legislators make It unlawful to sell "or
trnfllc In any manner In alcoholic ' "iiors
for beverage purposes." The petition ar
gues thnt It .Is the duty of the State to
curtail and put an end to the liquor traf
fls as a duty to the citizens of the State,
whose servant the State Is supposed to
Copies of the petition are being circu
lated in every Sunday school of the
State and thousands of young men, wom
en nnd children have already afllxed their
signatures. It is expected that 500,000
children will have signed the petition by
January 1, when nil the copies will bo
bound In one volume and taken to Har
risburg to be presented to the Legisla
ture at the opening of Its session.
Pennsylvania Railroad Employe Run
Down by Express.
Bewildered by the approach of two ex
press trains on the eastbound tracks of
tho Pennsylvania Railroad, between Bryn
Mnwr and Rosemont, this morning.
Michael Barber, a workman employed
on the electrification project, was unable
to gut out of the wny nnd was killed.
The trains, one from Parkesburg and
the other a Plttsbuprgh train, came
around a curve. Barber was attaching
binding wires on the rails ns they np
pioached. Fellow workmen shouted to
him, He started to run ncross tho
tracks, then darted back. The Pitts
burgh train, on the No. 1 track, struck
Barber was about 45 years old nnd
lived at 4126 Mnrvlne street. Ho was mar
ried and had two sons.
Terms Arranged for
Your Convenience
Royal Appreciation of
The Pianola
The rulers ot fifty nations, with unlimited wealth at their
command, and with all the world's player-pianos to choose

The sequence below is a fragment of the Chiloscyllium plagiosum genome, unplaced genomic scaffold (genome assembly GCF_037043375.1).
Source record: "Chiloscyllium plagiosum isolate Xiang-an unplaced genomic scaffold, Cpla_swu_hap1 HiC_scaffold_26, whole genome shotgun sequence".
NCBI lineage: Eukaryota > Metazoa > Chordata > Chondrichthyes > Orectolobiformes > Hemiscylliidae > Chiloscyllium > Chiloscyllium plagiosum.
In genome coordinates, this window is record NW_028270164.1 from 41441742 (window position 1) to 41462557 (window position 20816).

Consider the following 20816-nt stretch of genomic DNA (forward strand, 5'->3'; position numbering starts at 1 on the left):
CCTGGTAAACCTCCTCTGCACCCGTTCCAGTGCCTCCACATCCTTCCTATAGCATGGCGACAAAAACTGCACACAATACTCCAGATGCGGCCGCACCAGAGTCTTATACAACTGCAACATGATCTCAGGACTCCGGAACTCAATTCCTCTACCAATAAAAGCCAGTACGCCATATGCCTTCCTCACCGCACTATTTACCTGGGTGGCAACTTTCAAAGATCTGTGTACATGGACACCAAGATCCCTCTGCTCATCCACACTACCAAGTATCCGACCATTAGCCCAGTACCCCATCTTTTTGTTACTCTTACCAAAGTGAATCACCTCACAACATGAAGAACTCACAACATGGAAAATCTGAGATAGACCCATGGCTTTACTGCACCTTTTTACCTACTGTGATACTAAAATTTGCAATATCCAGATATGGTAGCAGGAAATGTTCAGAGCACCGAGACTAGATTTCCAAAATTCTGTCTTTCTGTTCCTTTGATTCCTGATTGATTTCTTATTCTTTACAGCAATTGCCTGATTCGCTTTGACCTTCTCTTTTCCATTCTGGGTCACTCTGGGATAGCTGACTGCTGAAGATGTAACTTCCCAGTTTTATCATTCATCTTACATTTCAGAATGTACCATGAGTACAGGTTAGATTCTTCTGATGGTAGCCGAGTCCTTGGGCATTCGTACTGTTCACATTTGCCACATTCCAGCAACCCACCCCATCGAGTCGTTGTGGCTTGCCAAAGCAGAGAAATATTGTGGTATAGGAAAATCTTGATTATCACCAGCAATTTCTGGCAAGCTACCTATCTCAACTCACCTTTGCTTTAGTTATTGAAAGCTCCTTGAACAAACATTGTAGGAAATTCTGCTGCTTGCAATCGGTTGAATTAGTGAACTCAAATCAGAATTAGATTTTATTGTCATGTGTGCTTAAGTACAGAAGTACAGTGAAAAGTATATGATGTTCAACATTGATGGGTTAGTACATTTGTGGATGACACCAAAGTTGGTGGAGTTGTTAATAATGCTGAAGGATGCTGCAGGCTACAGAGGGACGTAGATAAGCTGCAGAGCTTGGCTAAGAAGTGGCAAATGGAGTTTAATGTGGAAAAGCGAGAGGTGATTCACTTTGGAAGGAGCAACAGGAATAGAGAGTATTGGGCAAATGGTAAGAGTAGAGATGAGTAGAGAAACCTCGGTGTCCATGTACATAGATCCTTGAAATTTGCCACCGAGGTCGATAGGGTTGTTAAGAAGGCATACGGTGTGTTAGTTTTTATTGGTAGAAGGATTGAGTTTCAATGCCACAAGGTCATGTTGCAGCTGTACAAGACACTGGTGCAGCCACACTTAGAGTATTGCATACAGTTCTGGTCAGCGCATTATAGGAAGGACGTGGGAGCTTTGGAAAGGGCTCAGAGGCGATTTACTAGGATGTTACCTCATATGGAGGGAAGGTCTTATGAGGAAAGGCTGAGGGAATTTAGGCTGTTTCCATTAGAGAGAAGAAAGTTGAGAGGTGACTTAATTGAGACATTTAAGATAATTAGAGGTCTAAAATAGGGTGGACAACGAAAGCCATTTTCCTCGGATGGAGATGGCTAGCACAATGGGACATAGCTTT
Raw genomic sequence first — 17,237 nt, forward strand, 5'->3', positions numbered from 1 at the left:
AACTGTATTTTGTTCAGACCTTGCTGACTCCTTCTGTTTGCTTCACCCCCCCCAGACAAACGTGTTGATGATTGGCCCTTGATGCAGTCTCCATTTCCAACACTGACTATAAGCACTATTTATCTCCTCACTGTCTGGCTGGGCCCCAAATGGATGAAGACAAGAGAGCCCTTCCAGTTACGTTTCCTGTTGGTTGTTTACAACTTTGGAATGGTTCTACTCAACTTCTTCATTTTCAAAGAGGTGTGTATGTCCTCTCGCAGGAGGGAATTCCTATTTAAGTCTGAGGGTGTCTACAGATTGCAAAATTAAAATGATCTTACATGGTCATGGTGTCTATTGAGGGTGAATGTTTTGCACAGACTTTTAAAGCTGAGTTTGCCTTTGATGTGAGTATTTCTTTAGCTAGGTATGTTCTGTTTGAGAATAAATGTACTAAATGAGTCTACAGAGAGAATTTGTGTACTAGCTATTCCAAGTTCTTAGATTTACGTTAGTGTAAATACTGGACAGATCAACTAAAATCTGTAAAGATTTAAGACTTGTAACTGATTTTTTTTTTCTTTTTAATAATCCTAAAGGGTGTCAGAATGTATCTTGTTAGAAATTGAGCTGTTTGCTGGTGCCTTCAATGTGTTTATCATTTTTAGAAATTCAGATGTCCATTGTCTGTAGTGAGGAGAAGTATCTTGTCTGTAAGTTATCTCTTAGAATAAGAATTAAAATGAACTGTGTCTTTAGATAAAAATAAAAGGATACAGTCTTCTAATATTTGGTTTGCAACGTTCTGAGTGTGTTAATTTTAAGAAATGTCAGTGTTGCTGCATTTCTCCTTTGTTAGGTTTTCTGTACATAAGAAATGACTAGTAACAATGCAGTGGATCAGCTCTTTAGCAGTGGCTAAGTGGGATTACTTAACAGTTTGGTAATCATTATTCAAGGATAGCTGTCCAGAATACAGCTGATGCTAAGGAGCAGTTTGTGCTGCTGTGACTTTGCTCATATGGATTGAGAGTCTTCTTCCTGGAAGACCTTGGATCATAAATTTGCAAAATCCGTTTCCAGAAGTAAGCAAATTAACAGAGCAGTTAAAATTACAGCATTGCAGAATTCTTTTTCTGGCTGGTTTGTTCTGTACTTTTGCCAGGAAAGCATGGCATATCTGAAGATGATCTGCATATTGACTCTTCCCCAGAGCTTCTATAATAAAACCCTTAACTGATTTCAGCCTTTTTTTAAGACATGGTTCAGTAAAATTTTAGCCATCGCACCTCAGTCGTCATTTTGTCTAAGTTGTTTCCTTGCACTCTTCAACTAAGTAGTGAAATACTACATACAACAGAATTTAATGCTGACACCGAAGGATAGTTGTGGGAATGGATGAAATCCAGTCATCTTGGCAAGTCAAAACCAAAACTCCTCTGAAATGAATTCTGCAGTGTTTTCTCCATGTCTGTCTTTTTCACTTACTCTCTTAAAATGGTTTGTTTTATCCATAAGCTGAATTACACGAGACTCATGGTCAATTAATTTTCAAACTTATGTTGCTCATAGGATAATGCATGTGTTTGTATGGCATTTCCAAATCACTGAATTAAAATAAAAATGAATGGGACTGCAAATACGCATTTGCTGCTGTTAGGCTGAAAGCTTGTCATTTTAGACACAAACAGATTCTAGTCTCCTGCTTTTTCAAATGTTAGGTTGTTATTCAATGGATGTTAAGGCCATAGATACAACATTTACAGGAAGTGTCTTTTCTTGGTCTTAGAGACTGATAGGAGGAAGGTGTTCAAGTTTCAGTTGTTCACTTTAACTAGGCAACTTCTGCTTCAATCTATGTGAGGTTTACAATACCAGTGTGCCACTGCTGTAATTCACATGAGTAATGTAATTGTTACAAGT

from, have selected the genuine "Pianola" Player-Piano.
At Heppe's you may obtain a genuine "Pianola" for the
same price as an imitation, of which there are hundreds.
Pianola Pianos
Steinway, $1250 Wheelock, $750
Weber, $1000 Stroud, $550
C. J. Heppe & Son
6th and Thompson Streets
1117-1119 Chestnut Street
Bull Moose Cuddle Up to
Both Republicans and
Democrats in Ocean
(fsom a RTArrcoiuiKsroNtniST.J
TRENTON, Sept. 21,-Tomorrow's pri
mary day In New Jersey, tho day when
factional fights In nil parts of tho Slalo
will bo determined, after which tho Re
publicans, Democrats and Progressives
will settlo down to tho work of trying to
elect their respective candidates In thd
fall election. Tho Bull Moosers as a party
aro virtually eliminated In New Jersey
this fall. In Passaic and Ocean Counties
they hao combined with the Democrats,
which fact nlone Is taken to mean the
death knell of the Roosovcltlans as a
party of weight. Tho fights within the
Democratic and Republican ranks, how
ever, nro numerous, nnd some of them
nre bitter.
In tho primary fight In Hudson tho
voters will be called upon to decide which
of two brands of Wilson Democracy they
want. Fbr tho time being alBo, at lenst,
will bo settled the question of the su
premacy In the country between the
factions of Nnvnl Ofllcer II. Otto Wltt
penn on one side nnd Governor Fielder on
the other. U'lttpenn hns a comnleto
candidate, has no opposition within his
own ranks. ,
Sheriff Joseph K. Nowrey, Democrat,
Is ono of tho candidates for the Demo
cratic congressional nomination In tha
First District, and Harry C. Richmond h
another Democratic candidate. Nowrey, it
Is declared, will get the solid Democratic
vote, eliminating Richmond almost en
tirely. In tho Second Congressional District
tho nght Is very bitter in the Republican
rnnks. It Is concentrnted In Atlantic
County, although Burlington, Cnpe May
nnd Cumberland, tho other counties of the
district, have been drawn Into It.
The four Republican candidates In the
Meld for the nomination In tho Second
Congressional District are Assemblyman
F.merson I. Richards, Isaac W. Bach
ntach, ex-Senator Grimth W. Lewis and
Senator Blnnchnrd II. Whlto. The war,
particularly between Richards and Bach
arach, Is to the knife.
The old Smith-Nugent faction In Essex
will do Its utmost to control the Demo
cratic Assembly delegation, and the Witt
pen and Fielder forces nro nt work In
Hudson. One of the grentest fights In tho
northern part of the State Is the Sheriff's
contest in Hudson, In which Representa
tive Kngene F. Klnkead Is making a
great furore In the Democratic ranks. Ho